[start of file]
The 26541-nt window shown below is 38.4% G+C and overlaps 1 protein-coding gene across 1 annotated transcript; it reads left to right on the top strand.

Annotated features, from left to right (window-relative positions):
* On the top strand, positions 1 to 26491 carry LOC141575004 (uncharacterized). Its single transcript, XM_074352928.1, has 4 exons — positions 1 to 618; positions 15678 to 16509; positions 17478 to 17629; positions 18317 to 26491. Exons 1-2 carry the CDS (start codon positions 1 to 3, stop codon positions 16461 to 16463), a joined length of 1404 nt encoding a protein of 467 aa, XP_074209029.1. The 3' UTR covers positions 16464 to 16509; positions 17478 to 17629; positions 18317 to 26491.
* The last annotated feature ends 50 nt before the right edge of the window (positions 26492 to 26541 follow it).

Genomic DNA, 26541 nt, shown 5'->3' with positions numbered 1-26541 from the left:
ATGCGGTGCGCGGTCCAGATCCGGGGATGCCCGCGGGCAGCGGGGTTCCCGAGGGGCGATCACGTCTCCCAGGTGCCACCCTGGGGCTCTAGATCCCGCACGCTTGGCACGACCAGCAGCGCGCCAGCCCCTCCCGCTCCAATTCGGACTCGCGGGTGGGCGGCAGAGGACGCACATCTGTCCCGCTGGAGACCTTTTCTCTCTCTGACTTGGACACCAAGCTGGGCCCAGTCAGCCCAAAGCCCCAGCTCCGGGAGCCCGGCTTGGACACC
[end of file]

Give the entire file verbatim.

The 26541-nt window shown below is 38.4% G+C and overlaps 1 protein-coding gene across 1 annotated transcript; it reads left to right on the top strand.

Annotated features, from left to right (window-relative positions):
* On the top strand, positions 1 to 26491 carry LOC141575004 (uncharacterized). Its single transcript, XM_074352928.1, has 4 exons — positions 1 to 618; positions 15678 to 16509; positions 17478 to 17629; positions 18317 to 26491. Exons 1-2 carry the CDS (start codon positions 1 to 3, stop codon positions 16461 to 16463), a joined length of 1404 nt encoding a protein of 467 aa, XP_074209029.1. The 3' UTR covers positions 16464 to 16509; positions 17478 to 17629; positions 18317 to 26491.
* The last annotated feature ends 50 nt before the right edge of the window (positions 26492 to 26541 follow it).

Genomic DNA, 26541 nt, shown 5'->3' with positions numbered 1-26541 from the left:
ATGCGGTGCGCGGTCCAGATCCGGGGATGCCCGCGGGCAGCGGGGTTCCCGAGGGGCGATCACGTCTCCCAGGTGCCACCCTGGGGCTCTAGATCCCGCACGCTTGGCACGACCAGCAGCGCGCCAGCCCCTCCCGCTCCAATTCGGACTCGCGGGTGGGCGGCAGAGGACGCACATCTGTCCCGCTGGAGACCTTTTCTCTCTCTGACTTGGACACCAAGCTGGGCCCAGTCAGCCCAAAGCCCCAGCTCCGGGAGCCCGGCTTGGACACC